Planogram guide #2 – Talking White Space
Often it is the little things added together than can make a real different in Retail. Mazda perfected this with their ‘Gram Strategy’ in their car weight reduction and we believe the same principles should be applied in retail in the goal of optimising space.
How often do you talk about White Space / Dead Space? Or do you ever talk about it? Is it a known metric in your company? It’s not sexy or headline worthy however the understanding of it and the optimisation of it is vital to the continuous improvement of your retail space.
What is White Space?
White space is an ’empty space metric’ in a planogram. It simply give you a percentage of space not physically being used. In theory, space not directly driving income.
A high White Space percentage is effectively less efficient in space terms than a Low White space percentage. However, this doesn’t mean decreasing white space will necessarily drive a higher income.
How is it measured?
‘Linear White space %’ is the most commonly used metric. It gives you the % of total linear space made up of gaps between products (please see highlights in red to the right of this text).
‘Volumetric White Space %’ is least often used, however gives you the ability to understand the entire bay, by accounting for all space within a bay not being used by either a fixture or stock. This gives you a total view. This is suitable for more complex equipment such as Pegboard, tables or Freezer space.
Is there a correct white space %?
We have been asked to calculate this a number of times by our clients and there are no shortcuts to getting this data. This is not a simple calculation. It is a complex measurement that requires some broader understanding of the brand, product type and fixture. However once it is complete it gives you the essential bench mark to work from for the future.
What effects White Space?
Premium brands such as Apple have lavish stores with wide/light open spaces, and merchandise very few products. In fact they have 17 in total (as was featured on the company’s website 04/10/19).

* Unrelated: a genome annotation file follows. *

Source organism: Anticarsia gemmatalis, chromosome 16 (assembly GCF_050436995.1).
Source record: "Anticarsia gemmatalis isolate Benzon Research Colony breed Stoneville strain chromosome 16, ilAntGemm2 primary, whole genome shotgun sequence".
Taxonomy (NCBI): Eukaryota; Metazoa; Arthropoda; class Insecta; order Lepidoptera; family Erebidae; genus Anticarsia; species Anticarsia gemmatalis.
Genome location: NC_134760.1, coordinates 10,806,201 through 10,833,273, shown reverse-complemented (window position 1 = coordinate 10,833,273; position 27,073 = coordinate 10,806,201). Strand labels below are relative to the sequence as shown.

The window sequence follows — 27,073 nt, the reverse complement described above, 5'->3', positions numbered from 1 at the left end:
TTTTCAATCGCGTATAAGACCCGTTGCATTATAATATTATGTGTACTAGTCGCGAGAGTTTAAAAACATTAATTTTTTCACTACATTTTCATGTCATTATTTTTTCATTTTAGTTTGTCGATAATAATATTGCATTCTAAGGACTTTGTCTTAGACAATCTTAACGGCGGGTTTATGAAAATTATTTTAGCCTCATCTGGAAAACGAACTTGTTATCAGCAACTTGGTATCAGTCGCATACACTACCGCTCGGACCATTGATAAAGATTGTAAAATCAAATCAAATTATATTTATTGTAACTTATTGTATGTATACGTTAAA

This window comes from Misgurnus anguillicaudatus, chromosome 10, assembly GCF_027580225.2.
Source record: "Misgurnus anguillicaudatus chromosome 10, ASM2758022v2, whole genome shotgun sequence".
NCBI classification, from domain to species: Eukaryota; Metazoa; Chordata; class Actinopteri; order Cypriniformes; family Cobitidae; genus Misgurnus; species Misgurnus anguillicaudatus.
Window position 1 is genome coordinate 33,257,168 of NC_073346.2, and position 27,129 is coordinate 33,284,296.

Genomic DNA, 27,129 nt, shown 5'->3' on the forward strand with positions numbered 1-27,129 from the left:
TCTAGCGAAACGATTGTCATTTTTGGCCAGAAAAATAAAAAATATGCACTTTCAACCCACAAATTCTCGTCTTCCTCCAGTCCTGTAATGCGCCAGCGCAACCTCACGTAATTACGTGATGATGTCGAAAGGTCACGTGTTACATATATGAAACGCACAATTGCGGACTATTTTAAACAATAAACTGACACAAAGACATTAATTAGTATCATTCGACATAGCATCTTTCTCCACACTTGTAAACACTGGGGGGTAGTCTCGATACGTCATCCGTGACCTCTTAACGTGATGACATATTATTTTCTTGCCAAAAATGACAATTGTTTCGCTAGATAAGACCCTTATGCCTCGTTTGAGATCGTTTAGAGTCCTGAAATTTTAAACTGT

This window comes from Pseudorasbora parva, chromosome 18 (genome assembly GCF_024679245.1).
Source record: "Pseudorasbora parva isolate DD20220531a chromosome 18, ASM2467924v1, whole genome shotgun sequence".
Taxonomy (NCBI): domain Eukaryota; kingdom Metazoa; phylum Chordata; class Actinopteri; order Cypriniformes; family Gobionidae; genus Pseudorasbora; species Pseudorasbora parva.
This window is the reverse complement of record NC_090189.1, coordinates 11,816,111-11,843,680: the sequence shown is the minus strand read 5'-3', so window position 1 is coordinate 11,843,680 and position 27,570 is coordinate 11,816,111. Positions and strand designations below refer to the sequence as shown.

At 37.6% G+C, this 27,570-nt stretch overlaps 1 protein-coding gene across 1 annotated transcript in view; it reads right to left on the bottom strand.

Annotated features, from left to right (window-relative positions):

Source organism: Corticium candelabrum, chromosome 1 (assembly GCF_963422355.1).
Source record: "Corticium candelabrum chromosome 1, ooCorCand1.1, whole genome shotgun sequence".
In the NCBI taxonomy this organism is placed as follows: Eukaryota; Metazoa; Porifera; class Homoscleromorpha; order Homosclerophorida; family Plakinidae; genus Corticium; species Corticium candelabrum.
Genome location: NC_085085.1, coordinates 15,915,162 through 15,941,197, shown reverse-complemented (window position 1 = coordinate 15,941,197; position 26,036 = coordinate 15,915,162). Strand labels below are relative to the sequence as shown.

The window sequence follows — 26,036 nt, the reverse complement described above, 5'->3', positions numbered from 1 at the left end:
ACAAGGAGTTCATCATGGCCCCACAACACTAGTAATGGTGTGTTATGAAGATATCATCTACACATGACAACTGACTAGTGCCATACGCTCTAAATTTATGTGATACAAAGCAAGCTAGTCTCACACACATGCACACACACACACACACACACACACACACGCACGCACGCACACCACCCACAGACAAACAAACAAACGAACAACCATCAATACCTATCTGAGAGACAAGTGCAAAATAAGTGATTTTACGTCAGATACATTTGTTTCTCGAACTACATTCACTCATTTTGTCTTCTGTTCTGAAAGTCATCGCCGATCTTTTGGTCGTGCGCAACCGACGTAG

Their brand and product retail environment sets them apart in a highly competitive industry. The White Space they give is a demonstration of presence and premium quality. In this environment White Space should be maintained at a high level in the front of house however back of house in their stock room will see a very different story!
The supermarket or DIY environment however, where range is important, space is at a premium and maximisation of that White Space is a must. Relatively low margins and high turnover of products drives the retailer to require a very low % of White Space. This maximises the efficiencies internally while not alienating the customer.
Another example where White Space is squeezed is within a value proposition, TK Maxx and Primark have proved that with the right price point, a ‘compact’ feel to a shopping experience can actually drive interest and deliver a value perception and a good return on their space. They have pulled off a win win situation.
Each product type requires some thought – some product groups such as CCTVs or Digital cameras require human interaction with the products to be able to sell due to the complex nature of them.
Paint or Shampoo however has all the information that a consumer needs on the product itself, therefore maximising White Space can and should be achieved without frustrating or alienating your customer base.
White Space should be a metric fully understood in your retail enviroment. It is crucial to the understanding of the bigger picture and ultimately helps sweat the space better whilst driving sales, availability and overall better capacity management.
As well a supporting your optimisation goals it can also be used to compare categories and understand the impact of range changes on your space.
To conclude White Space as a metric is just another piece of the jigsaw used to piece together the most optimised, efficient planogram and don’t forget
“Data is King”
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